Tiffany Kang


 

about the artist

Taiwanese by way of DC and Philadelphia. 
Living to write, writes for a living.

Tiffany Kang's work has appeared in The Sacramento Bee, Philadelphia Magazine, Metro New York, Eunoia Review, and Hermes Poetry Journal, among others. She has featured at the Philadelphia Poetry Slam and Asian Arts Initiative, and was nominated best female poet at the Wade-Lewis Poetry Slam. Tiffany graduated from the University of Pennsylvania's Creative Writing program in 2014. She lives in Albany, CA. 

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To those who have stopped believing in first times, 
clear your mind. 
If there are second chances, 
there will always be first times. 

You are still the children of your mothers.
On bad days, you are your best friend’s anonymous hero. 
On good ones, you are your own.
You are descendants of explorers
who once held moondust in their palms,
and felt a pulse louder than their own. 
You are ancestors of future prodigies
who will save this world from what we are doing to it.
They will forgive us for our crimes, 
and ask more of their own children.

You are who you were before you stopped wanting to be.
So remember, the sound of your name
when you were still proud of the person it labeled.
Remember your second grade birthday cake, 
and ask yourself why everything nowadays is tasteless.
Find your first heart, 
the one you’ve grown a couple sizes too good for,
and put it back on your sleeve where it’s meant to be,

Because you are beautiful, 
beauty yet to behold itself,
like the first ring of “middle c” in a deaf man’s ear
after signing his last breath,
like the hallelujah chorus of a godless but holy nation,
that doesn’t need a heaven to tell it right from wrong.
Perhaps forgiveness for our enemies
grows inside bombs and crumbled buildings.
Perhaps every man’s secret is stored in the chest of a woman he loves,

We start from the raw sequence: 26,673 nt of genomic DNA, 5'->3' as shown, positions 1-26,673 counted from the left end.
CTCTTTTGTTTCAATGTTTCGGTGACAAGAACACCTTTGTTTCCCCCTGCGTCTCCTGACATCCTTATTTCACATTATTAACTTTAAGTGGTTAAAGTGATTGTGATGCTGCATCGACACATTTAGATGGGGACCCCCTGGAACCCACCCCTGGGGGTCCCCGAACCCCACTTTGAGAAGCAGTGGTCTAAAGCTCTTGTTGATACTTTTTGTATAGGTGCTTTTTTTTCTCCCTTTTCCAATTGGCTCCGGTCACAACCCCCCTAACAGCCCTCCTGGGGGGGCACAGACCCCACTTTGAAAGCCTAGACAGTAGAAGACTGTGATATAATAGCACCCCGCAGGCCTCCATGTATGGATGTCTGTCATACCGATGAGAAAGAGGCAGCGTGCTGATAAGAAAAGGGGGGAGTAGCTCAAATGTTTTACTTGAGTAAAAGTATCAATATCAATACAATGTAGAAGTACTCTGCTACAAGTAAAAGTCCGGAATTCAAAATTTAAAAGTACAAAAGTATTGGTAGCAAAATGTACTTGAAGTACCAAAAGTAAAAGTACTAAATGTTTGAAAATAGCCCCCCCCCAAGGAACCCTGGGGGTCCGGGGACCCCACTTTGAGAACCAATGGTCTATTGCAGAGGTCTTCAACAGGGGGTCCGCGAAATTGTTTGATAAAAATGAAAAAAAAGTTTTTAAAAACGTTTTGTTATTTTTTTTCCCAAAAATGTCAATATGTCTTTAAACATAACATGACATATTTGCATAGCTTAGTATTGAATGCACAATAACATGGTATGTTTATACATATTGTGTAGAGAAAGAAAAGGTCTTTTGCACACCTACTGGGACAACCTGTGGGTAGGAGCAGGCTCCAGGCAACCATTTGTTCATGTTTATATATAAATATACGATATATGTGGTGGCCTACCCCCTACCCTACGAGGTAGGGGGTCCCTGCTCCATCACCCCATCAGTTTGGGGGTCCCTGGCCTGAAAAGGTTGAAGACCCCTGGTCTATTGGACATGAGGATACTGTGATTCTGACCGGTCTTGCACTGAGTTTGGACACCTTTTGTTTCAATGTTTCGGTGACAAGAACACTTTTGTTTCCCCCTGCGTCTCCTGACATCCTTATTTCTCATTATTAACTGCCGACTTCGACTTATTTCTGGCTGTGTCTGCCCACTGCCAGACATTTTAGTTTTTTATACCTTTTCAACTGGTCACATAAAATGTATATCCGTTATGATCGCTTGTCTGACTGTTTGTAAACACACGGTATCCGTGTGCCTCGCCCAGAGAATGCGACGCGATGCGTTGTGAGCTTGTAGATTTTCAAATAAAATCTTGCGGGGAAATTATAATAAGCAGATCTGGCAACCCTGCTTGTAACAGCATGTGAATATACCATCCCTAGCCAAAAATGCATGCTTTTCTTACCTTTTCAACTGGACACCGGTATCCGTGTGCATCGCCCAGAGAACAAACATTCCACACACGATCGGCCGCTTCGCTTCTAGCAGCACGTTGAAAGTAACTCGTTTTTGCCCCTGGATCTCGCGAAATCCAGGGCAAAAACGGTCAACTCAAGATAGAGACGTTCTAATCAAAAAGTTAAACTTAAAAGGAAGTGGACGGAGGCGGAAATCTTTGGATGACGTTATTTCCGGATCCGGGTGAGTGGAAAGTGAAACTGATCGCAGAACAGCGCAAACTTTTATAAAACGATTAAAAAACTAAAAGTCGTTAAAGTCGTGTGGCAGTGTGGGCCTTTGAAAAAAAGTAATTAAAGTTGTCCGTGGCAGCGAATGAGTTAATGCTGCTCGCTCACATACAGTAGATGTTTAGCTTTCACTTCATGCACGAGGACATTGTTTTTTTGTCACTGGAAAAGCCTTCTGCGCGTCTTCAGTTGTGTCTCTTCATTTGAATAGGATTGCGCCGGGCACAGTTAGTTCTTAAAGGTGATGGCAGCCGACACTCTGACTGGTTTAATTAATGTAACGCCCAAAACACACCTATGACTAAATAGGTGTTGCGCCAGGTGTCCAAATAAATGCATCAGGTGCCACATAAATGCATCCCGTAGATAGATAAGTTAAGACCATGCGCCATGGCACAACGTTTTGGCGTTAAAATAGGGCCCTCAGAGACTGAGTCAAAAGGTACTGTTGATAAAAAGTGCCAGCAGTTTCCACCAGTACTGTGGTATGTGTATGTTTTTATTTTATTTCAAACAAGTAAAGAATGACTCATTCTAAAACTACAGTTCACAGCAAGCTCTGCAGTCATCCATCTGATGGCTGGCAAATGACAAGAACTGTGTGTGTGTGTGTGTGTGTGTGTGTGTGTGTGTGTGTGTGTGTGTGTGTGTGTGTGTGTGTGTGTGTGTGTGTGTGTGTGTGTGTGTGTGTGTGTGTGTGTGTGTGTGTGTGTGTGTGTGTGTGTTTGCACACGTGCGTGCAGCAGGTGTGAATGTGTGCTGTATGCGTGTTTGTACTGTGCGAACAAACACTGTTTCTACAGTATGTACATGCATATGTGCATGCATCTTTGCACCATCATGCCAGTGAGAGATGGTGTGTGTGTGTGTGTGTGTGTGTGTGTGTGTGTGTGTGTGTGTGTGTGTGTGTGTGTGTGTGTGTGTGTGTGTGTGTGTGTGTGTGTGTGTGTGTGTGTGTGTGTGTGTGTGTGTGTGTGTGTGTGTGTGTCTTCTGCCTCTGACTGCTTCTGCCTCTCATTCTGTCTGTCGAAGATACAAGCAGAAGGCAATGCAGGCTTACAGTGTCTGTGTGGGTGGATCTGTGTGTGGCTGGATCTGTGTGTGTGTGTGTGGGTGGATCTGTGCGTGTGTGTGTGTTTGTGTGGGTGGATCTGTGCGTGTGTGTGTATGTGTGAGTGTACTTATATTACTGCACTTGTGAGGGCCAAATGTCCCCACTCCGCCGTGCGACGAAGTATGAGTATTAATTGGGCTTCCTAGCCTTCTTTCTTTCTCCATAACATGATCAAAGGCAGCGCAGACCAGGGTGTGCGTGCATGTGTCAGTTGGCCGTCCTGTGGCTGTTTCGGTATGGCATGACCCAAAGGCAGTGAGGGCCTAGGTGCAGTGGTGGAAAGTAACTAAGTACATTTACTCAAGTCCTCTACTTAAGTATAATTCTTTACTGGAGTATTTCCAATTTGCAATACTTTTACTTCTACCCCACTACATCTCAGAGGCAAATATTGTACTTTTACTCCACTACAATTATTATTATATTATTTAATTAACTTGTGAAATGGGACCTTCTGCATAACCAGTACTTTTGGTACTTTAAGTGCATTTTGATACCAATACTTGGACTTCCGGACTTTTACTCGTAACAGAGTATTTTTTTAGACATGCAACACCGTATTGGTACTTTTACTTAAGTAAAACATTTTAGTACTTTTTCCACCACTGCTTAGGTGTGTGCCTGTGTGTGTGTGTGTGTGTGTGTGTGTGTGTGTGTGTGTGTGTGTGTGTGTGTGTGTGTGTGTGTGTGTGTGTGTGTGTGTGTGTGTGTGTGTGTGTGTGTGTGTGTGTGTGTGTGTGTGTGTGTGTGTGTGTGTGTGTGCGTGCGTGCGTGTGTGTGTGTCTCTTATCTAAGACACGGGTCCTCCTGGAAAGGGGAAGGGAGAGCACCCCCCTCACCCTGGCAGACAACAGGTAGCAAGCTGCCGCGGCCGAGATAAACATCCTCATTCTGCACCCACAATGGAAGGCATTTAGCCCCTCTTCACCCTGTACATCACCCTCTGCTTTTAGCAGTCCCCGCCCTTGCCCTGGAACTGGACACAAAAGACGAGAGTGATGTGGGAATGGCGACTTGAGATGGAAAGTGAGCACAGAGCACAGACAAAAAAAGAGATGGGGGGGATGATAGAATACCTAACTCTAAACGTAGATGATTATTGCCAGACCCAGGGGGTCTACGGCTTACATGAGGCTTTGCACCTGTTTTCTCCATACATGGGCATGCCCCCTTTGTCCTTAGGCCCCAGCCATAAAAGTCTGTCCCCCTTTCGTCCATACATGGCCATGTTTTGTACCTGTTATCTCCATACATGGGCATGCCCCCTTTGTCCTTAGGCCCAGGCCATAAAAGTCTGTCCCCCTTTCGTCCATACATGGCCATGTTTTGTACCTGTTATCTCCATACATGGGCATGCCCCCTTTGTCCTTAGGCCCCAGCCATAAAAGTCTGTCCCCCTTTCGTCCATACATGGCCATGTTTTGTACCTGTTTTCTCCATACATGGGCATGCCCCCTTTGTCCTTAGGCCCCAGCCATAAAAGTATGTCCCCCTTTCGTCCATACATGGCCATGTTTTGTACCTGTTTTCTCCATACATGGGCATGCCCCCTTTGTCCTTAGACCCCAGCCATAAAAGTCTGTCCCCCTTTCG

because our secrets are the same.

So let us praise each other’s deepest shames.
Let the sunlight slap your scars in the face to remind them
that nothing on your body is undeserving of warmth. 
Your body is a miracle waiting to change someone’s life.
You have the backbone of Demeter,
the heel of Achilles that doesn’t cover itself with armour,
but lets vulnerability breathe properly.
You have the eyes of God herself
and the palms of an Empire who knows its future
because it knows so well its history.

Get excited for Monday mornings.
Spin proudly, across Broad Street in red heels and a rippling yellow dress. 
Rush hour will forget why it was ever in a hurry.
The 65 year old man on the corner will ask you where you’ve been all his life,
and you will say - I’ve been busy asking myself what I’m doing with my life.
But your life
is a handpicked continuation of someone else’s that didn’t make it this far.

So take a moment.
Feel the patch of skin behind your ear, 
inside your forearm, between your first and second toe.
There are places where we have all been spared of callouses, 
from walking too far, too late at night
with people who wanted too much to do with us.

We are still young in all the same parts.
Untouchable, infinite, 
our palms are as pink as the sidewalk chalk we used to spell our names backwards with.
And there were once days you didn’t mind so much the backwards.
When you still believed that if you cut a doll’s hair, it would grow back. 
That if you ate too many sunflower seeds, 
they would simply blossom inside your belly.

That
was before
everyone started asking each other,

“What do you want to be when you grow up?”

Who says we ever stop growing? 
And why must we be something
besides what we are now?

I’ve come to the conclusion that my best days
are reincarnations of my childhood.
When I decided I wanted to be a teacher, waitress, professional sumo wrestler
and President of the United States
between the beginning and end of recess.
When I was still forgetful enough
never to run out of first times.

But there are second chances everywhere, 
so there will always be
first times.